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Republican Platform Sessions In Tampa Matter 'If People Read It'

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Republican National Committee Chairman Reince Priebus and convention CEO William Harris unveil the stage and podium for the 2012 Republican National Convention in Tampa. Away from the giant stage, GOP insiders have been working on the Republican platform. (AP Photo/Scott Iskowitz)
Republican National Committee Chairman Reince Priebus and convention CEO William Harris unveil the stage and podium for the 2012 Republican National Convention in Tampa. Away from the giant stage, GOP insiders have been working on the Republican platform. (AP Photo/Scott Iskowitz)

TAMPA, Fla. –- If a group of insiders gathers in a hotel ballroom room and hashes out a document representing the views of a political party, but nobody reads it, does it exist?

That may be a bit unfair. Some people read party platforms. But not many.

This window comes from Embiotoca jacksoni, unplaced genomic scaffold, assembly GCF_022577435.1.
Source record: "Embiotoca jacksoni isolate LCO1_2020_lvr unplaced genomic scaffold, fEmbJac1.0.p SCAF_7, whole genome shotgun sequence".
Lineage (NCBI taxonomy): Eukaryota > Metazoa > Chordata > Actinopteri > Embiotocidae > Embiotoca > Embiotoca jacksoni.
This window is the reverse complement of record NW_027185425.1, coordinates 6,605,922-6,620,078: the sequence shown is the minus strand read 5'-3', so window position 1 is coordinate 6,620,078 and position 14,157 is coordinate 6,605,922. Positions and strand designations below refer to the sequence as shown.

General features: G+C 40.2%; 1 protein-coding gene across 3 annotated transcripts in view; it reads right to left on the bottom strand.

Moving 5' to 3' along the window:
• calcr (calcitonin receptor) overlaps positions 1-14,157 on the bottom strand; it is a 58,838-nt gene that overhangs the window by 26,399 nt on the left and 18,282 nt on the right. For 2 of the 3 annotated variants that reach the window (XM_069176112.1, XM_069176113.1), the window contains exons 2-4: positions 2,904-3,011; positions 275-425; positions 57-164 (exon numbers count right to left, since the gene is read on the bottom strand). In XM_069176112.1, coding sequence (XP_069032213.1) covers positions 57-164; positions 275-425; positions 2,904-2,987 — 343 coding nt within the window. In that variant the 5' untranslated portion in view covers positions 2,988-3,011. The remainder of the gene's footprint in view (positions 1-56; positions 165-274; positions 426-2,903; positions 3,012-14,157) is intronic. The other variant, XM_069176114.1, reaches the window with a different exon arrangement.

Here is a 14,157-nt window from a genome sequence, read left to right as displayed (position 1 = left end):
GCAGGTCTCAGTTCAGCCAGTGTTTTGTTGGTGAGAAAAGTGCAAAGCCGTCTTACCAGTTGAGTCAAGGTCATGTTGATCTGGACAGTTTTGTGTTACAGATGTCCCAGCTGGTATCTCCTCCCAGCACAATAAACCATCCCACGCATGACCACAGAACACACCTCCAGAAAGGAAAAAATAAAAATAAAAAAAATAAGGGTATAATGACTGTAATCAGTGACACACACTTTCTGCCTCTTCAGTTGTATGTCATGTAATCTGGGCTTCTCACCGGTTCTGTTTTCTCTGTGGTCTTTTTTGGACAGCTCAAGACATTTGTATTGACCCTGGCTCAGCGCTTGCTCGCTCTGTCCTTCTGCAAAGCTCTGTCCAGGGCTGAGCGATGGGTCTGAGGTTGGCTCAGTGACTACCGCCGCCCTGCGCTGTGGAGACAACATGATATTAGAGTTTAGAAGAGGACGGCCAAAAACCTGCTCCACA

During a break in the marathon Republican Party platform negotiations on Tuesday, a former aide to a GOP congressman approached two reporters and offered, unsolicited, an opinion on the impact of party platforms.

"I cannot remember, once in two decades, the committee chairman saying, 'Let's look at the platform,'" said the former aide, who declined to be named after offering the anecdote.

Virginia Gov. Bob McDonnell, who chaired the Republican National Committee platform committee over its two days of meetings on Monday and Tuesday here ahead of the GOP convention, agreed that sessions are often insider club gatherings.

"It matters if people read it, and we wish more people would read it," McDonnell said in an interview.

"This is a bottom-up political process, where the grassroots people in both parties get to have their say about what they collectively believe in as a party," McDonnell said. "I think it's a marvelous exercise in democracy for both major political parties."

Dean Clancy, a policy and legislative expert at the grassroots group FreedomWorks, took issue with the idea that the platform was irrelevant.

"If it doesn't matter, why are we sitting here?" Clancy said in the hallway outside the Marriott ballroom.